By Space.com staff writer
updated 10/16/2006 7:00:11 PM ET 2006-10-16T23:00:11

NASA’s latest spacecraft to orbit Mars has already found new clues to the red planet’s changing environment, and the best is yet to come, mission managers said Monday.

The Mars Reconnaissance Orbiter (MRO) is still weeks away from beginning its planned science mission, but the immense probe has thrilled scientists with initial images and data pointing to a variable polar environment, ancient soaking events that produced clays, and relatively new—geologically speaking—gullies carved into the shadowed rim of a southern crater.

“We have another new Mars,” said Steve Saunders, MRO program scientist at NASA’s Washington D.C. headquarters, in a mission briefing. “Every time we go to Mars with a new set of instruments, we see a different planet.”

Over the last two weeks, Mars researchers tested MRO’s complex suite of instruments. During the instrument checks the MRO instruments found evidence of changes at Mars’ north polar ice cap, as well as relatively young gullies, mission scientists said.

“During our check-out period we were deliberately picking places that we knew about and that would help us in our [instrument] calibration,” said NASA’s Rich Zurek, MRO project scientist at the Jet Propulsion Laboratory (JPL) in Pasadena, California. “Now we’re going to find new areas as well.”

MRO used its imaging spectrometer to examine a 3,500-foot (1,066-meter) cliff in Chasma Boreale, an expansive valley that juts into Mars’ northern polar ice cap. The orbiter found a cap of ice covering atop a series of layers that alternate between ice-rich and dust-rich bands, suggesting relatively recent environmental and climate changes.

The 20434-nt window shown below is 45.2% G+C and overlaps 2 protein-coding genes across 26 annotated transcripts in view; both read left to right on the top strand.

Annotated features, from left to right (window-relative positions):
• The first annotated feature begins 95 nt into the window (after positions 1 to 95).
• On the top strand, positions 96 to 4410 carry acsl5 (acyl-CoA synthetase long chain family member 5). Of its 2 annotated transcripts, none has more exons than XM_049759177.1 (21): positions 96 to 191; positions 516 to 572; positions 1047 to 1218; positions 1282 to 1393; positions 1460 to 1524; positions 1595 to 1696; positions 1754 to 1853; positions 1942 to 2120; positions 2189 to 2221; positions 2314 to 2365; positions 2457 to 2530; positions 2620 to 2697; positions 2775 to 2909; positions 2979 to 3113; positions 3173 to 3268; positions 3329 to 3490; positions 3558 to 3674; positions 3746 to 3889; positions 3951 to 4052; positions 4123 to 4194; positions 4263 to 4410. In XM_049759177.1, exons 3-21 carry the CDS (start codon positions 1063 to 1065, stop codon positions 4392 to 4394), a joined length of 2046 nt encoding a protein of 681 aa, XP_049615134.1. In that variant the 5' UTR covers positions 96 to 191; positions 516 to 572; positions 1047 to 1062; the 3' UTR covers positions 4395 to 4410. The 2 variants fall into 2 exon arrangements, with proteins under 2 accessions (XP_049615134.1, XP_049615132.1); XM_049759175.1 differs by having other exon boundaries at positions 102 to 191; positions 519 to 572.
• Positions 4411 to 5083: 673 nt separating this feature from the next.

“At the north polar ice cap over the last 100,000 or so years, there’s been a really dynamic history of changes reported in layers of ice much like we would determine Earth’s climate change and looking at a core of ice from Greenland,” said Scott Murchie, of Johns Hopkins University’s Applied Physics Laboratory, who serves as lead scientist for MRO’s imaging spectrometer.

The imaging spectrometer also spied a wide range of mineral-rich clays on Mars in a region known as Mawrth Valles; some rich in iron while others nearby contained aluminum.

“Clay tells us that the surface was wet, and differences in the mineralogy tells us how the environment may have been different from place to place,” Murchie said, adding that differences in clay composition can indicate variations in water temperature, salinity and other characteristics in the site’s past. “What this is telling us is that on length scales of just a few hundred yards, the conditions were varying significantly enough that entirely different kinds of minerals were forming.”

MRO’s High Resolution Imaging Science Experiment (HiRISE) camera — an all-seeing eye so powerful it can resolve objects the size of people and recently photographed the NASA rover Opportunity on the rim of Victoria Crater — also found evidence of channels around Mawrth Valles to support its ancient watery history, researchers said.

HiRISE also photographed a series of young gullies etched into the shadowed, frost-ridden wall of an unnamed Martian crater in the Terra Sirenum region.

“What impresses me most is that this is really a system of gullies, this is a complex landform,” said Alfred McEwen, HiRISE principal investigator at the University of Arizona, adding that they may have been carved by flowing water in the past. “The big question here is, ‘Is water seeping to the surface today?’ and right now we don’t have a smoking gun.”

MRO has been circling Mars since it arrived at the red planet in March, but only settled into its final science orbit last month. Launched on Aug. 12, 2005, the spacecraft carries enough fuel to last through 2018. Full science operations will begin Nov. 7 after the red planet has passed behind the Sun.

The orbiter is expected to add new chapters to the story of Mars’ watery history and help scientists identify potential landing sites for future red planet missions.

“We’re just at the start of our data acquisition period and it’s a little daunting to think that, very soon, we’ll be opening up a fire hose of data from the spacecraft,” Zurek said. “Our appetites are whetted and we’re excited to get started.”

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